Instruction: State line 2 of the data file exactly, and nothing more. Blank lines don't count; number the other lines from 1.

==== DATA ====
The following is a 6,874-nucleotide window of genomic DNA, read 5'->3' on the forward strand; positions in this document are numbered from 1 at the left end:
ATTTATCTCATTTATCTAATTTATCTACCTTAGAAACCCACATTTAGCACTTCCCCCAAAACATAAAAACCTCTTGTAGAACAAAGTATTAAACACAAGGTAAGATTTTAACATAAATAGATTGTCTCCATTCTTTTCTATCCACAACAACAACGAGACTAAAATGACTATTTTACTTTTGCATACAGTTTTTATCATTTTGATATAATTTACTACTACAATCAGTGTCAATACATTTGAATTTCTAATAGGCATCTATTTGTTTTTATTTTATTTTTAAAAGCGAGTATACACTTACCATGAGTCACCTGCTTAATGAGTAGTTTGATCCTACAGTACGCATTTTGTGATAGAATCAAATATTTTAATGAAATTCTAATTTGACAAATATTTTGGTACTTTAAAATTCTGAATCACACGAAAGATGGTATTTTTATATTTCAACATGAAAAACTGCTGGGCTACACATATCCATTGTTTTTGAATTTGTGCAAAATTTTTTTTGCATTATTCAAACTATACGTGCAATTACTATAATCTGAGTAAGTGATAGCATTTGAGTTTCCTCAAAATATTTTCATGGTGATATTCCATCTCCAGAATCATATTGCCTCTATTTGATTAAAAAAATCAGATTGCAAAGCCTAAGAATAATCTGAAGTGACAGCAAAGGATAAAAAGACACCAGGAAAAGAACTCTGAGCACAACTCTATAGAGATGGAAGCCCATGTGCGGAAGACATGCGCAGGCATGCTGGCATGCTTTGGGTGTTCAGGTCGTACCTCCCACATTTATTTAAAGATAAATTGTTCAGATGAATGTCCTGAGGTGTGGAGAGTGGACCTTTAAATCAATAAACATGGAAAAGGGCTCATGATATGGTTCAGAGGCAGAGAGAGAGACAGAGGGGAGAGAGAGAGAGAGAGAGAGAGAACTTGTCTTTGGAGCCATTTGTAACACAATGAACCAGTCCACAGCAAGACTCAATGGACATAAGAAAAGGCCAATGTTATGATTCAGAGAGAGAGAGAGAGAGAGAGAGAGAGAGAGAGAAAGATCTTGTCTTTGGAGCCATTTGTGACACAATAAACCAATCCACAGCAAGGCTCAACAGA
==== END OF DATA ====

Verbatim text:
ATTTATCTCATTTATCTAATTTATCTACCTTAGAAACCCACATTTAGCACTTCCCCCAAAACATAAAAACCTCTTGTAGAACAAAGTATTAAACACAAGGTAAGATTTTAACATAAATAGATTGTCTCCATTCTTTTCTATCCACAACAACAACGAGACTAAAATGACTATTTTACTTTTGCATACAGTTTTTATCATTTTGATATAATTTACTACTACAATCAGTGTCAATACATTTGAATTTCTAATAGGCATCTATTTGTTTTTATTTTATTTTTAAAAGCGAGTATACACTTACCATGAGTCACCTGCTTAATGAGTAGTTTGATCCTACAGTACGCATTTTGTGATAGAATCAAATATTTTAATGAAATTCTAATTTGACAAATATTTTGGTACTTTAAAATTCTGAATCACACGAAAGATGGTATTTTTATATTTCAACATGAAAAACTGCTGGGCTACACATATCCATTGTTTTTGAATTTGTGCAAAATTTTTTTTGCATTATTCAAACTATACGTGCAATTACTATAATCTGAGTAAGTGATAGCATTTGAGTTTCCTCAAAATATTTTCATGGTGATATTCCATCTCCAGAATCATATTGCCTCTATTTGATTAAAAAAATCAGATTGCAAAGCCTAAGAATAATCTGAAGTGACAGCAAAGGATAAAAAGACACCAGGAAAAGAACTCTGAGCACAACTCTATAGAGATGGAAGCCCATGTGCGGAAGACATGCGCAGGCATGCTGGCATGCTTTGGGTGTTCAGGTCGTACCTCCCACATTTATTTAAAGATAAATTGTTCAGATGAATGTCCTGAGGTGTGGAGAGTGGACCTTTAAATCAATAAACATGGAAAAGGGCTCATGATATGGTTCAGAGGCAGAGAGAGAGACAGAGGGGAGAGAGAGAGAGAGAGAGAGAGAACTTGTCTTTGGAGCCATTTGTAACACAATGAACCAGTCCACAGCAAGACTCAATGGACATAAGAAAAGGCCAATGTTATGATTCAGAGAGAGAGAGAGAGAGAGAGAGAGAGAGAGAGAAAGATCTTGTCTTTGGAGCCATTTGTGACACAATAAACCAATCCACAGCAAGGCTCAACAGA